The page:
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By: Zero Hedge

In a country where over 70% of unmarried men between 18 and 34, and 60% of women, have no relationship with a member of the opposite sex, and where birthrates are among the lowest in the world after Japanese women gave birth to fewer than one million babies in 2016 for the first time since the government began tracking birth rates, Bloomberg reports on an industry that’s profiting off the reluctance of young Japanese men and women to find a human partner.

What Bloomberg calls the “virtual love industry” in Japan has blossomed into a multi-million-dollar concern as unmarried men and women increasingly turn to simulated digital offerings for companionship.  Inventors create applications that essentially allow users to build a ‘virtual wife’ or ‘virtual husband’. While we imagine virtual companions bring badly needed comfort to millions of lonely Japanese, as Bloomberg notes, the industry does have a dark side: Some virtual-reality offerings promote unrealistic and even damaging portrayals of women as submissive. And men as domineering and menacing.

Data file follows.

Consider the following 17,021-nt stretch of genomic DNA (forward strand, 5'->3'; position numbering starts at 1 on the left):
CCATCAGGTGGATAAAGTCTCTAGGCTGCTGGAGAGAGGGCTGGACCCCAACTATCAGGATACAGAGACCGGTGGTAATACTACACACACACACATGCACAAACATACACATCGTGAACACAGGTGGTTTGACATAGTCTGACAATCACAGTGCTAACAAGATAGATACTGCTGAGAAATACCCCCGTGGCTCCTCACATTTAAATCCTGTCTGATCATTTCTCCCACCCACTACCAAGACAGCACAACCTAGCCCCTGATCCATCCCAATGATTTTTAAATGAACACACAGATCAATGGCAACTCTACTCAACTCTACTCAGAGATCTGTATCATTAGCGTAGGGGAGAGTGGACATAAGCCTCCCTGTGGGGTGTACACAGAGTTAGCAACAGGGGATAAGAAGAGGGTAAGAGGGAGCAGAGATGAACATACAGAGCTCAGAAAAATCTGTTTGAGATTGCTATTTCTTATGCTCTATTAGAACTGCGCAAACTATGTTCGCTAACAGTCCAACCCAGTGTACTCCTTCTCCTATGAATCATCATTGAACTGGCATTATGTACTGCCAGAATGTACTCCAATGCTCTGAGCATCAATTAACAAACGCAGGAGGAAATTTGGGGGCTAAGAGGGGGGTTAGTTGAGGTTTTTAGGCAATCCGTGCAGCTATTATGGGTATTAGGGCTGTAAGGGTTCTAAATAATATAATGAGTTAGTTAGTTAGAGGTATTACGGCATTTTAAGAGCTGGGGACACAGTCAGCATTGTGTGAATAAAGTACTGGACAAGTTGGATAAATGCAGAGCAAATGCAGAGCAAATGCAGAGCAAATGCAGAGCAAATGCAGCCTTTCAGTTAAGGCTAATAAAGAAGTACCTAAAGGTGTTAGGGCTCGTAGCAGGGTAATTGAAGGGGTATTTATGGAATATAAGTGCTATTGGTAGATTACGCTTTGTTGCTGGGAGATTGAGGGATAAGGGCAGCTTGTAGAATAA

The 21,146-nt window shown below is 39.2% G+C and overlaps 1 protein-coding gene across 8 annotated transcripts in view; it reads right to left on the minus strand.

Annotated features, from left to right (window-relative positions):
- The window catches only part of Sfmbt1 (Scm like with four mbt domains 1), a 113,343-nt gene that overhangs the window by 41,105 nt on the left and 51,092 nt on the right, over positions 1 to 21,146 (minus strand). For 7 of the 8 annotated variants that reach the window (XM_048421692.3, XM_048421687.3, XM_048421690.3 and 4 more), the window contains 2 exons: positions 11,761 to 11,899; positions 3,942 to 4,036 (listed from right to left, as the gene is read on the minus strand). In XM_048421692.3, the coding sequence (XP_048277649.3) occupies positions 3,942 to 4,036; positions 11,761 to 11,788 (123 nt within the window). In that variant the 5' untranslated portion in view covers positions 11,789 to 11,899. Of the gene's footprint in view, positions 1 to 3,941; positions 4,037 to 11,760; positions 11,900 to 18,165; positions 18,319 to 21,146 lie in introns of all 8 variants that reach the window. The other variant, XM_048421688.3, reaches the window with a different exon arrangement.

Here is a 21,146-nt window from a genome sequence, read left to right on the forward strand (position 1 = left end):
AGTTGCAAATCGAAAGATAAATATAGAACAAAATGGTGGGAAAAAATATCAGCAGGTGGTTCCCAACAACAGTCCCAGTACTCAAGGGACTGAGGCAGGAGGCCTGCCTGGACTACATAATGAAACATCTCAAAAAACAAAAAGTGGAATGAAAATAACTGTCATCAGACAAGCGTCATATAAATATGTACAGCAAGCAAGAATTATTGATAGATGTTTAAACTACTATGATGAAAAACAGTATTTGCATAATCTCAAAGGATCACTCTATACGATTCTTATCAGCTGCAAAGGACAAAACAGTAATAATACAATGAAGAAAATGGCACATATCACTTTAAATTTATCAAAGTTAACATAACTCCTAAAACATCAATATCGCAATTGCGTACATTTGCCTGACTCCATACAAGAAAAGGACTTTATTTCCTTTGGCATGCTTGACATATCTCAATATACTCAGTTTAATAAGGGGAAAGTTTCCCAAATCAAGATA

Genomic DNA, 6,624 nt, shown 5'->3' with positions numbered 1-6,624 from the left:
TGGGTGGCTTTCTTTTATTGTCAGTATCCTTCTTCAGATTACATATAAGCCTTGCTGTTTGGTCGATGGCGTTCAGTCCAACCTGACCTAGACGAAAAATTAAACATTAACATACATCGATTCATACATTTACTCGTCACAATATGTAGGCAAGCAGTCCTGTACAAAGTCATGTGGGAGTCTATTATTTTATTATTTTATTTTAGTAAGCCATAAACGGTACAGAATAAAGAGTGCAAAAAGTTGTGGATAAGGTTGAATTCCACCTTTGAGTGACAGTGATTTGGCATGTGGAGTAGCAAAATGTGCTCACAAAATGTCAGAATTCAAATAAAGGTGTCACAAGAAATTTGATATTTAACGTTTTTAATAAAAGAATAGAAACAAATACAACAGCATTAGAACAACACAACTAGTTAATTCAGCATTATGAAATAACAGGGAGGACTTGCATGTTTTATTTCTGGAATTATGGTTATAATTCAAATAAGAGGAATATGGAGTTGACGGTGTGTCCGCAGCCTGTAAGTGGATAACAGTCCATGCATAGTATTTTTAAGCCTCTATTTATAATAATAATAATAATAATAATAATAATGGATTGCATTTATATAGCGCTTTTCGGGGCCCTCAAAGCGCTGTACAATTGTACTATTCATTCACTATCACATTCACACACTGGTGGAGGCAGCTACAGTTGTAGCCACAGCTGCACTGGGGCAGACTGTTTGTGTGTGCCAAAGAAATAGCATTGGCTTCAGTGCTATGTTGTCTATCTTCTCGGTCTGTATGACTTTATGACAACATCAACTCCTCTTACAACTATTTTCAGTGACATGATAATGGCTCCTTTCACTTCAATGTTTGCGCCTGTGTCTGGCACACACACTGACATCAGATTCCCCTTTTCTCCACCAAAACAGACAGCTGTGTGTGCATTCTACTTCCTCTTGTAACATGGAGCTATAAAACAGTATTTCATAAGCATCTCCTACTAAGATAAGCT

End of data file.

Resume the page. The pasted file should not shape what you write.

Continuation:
“Starting today, you live here now, with me,” he snarls. “I expect you to keep me entertained.” Wait, isn’t that his job?

A real young man on the streets of Akihabara, a district of Tokyo known for its anime and manga culture, is impressed by a demo of the game but declares, cringing, “Getting hit on by a man—it was pretty embarrassing.”

Simple companionship isn’t Takechi’s only vision. His virtual world of husband and dutiful wife, he says, “could develop into love, if we keep investigating further.”

One inventor who build a virtual-reality platform said he aims to create a virtual partner who brings greater satisfaction to Japanese men and women than a human companion would. That’s bad news for the Japanese economy, which, thanks to the looming demographic crunch as the population rapidly ages, will need to increasingly rely on the Bank of Japan’s “stimulus” to avoid a deflationary spiral.

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